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ERIC Number: ED084723
Record Type: RIE
Publication Date: 1973-Aug-17
Pages: 25
Abstractor: N/A
Reference Count: 0
ISBN: N/A
ISSN: N/A
Fingerspelling by Computer.
Weyer, Stephen A.
Computer graphics representing the alphabet used by deaf persons for manual communication were used in the FINGEX experiment, which measured Ss' ability to read fingerspelled sentences at different rates of speed, and in the CONFUS experiment, which measured similarities between fingerspelled characters by assessing confusion caused by rapid character presentation. In the FINGEX experiment, six hearing Ss who knew the manual alphabet completed 21 sessions in which they chose the best of four words to complete 40 sentences fingerspelled on the display. Results indicated that the Ss performed better at the 1.3 character per second (cps) rate than at the 1 cps rate, that performance at the 2 cps rate was almost as good as performance at slower rates, and that large gains over the training period at the 4 cps rate might have reflected delays between sessions and differences in Ss' fingerspelling ability. In the CONFUS experiment, 3 deaf and 12 hearing Ss completed 31 sessions, each lasting approximately 10 minutes, in which each fingerspelled character was randomly presented five times for 50 milliseconds. Disappearance of each character was accompanied by noise. The time between the noise pattern and the Ss' typing of the character corresponding to the character on the display was measured. Results indicated that object confusions within character clusters were high (such as in the cluster composed of S, N, T, and A, which differ in thumb position only), and that confusions between clusters were low. Overall results implied that the computer-generated alphabet was a useful tool for teaching fingerspelling and for obtaining empirical measures of character similarity. (MC)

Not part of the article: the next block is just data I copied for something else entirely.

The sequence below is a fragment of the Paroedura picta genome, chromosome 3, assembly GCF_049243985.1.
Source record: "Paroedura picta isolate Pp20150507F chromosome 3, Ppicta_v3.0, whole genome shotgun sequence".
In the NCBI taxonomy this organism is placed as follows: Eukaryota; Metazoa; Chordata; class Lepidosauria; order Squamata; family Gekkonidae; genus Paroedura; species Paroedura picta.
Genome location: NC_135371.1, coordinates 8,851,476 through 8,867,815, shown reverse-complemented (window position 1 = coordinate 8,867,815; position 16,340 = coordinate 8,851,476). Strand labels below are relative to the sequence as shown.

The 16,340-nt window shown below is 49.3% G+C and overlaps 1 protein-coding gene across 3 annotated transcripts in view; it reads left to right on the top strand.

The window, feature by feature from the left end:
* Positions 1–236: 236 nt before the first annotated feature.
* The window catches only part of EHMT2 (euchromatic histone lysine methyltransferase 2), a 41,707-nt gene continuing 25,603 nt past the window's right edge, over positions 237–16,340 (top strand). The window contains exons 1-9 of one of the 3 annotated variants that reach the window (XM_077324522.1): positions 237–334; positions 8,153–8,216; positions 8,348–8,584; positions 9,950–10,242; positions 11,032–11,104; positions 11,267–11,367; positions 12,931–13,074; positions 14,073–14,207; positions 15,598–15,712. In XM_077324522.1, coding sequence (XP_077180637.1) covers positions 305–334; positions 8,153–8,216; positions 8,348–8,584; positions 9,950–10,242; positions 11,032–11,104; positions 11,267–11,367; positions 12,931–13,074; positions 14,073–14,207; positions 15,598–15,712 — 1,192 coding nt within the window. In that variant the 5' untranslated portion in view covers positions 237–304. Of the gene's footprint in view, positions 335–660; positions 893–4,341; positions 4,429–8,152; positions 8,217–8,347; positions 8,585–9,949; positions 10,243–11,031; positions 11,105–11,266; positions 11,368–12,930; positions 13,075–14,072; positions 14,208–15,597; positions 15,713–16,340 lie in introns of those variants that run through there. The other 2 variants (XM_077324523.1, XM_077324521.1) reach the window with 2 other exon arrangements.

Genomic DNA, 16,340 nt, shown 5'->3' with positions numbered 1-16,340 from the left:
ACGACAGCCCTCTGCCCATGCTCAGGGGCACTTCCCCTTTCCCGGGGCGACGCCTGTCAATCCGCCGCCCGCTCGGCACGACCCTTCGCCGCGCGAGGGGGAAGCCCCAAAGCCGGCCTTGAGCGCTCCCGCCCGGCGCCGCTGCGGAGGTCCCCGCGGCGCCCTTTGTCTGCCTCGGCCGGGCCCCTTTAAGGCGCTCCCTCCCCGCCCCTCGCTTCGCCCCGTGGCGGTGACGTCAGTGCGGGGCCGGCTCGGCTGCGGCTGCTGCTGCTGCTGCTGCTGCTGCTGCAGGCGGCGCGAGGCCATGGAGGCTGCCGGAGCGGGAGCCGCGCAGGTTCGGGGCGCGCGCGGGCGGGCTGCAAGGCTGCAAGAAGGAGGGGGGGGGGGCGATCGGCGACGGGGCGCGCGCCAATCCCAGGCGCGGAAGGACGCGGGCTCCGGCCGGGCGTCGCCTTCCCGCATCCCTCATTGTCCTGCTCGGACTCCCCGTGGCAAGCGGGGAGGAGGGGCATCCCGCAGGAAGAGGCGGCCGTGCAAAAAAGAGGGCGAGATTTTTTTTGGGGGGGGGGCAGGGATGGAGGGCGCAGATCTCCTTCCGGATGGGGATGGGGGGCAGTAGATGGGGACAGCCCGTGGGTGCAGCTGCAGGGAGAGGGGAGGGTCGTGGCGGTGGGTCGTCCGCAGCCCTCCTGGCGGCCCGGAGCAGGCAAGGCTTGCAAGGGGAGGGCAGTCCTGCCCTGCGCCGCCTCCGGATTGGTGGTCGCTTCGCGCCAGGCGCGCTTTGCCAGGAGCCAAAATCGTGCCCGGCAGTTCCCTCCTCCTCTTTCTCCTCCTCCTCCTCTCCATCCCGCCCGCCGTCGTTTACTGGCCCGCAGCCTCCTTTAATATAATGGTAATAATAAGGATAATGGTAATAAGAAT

Publication Type: N/A
Education Level: N/A
Audience: N/A
Language: N/A
Sponsor: N/A
Authoring Institution: Stanford Univ., CA. Inst. for Mathematical Studies in Social Science.
Note: Psychology and Education Series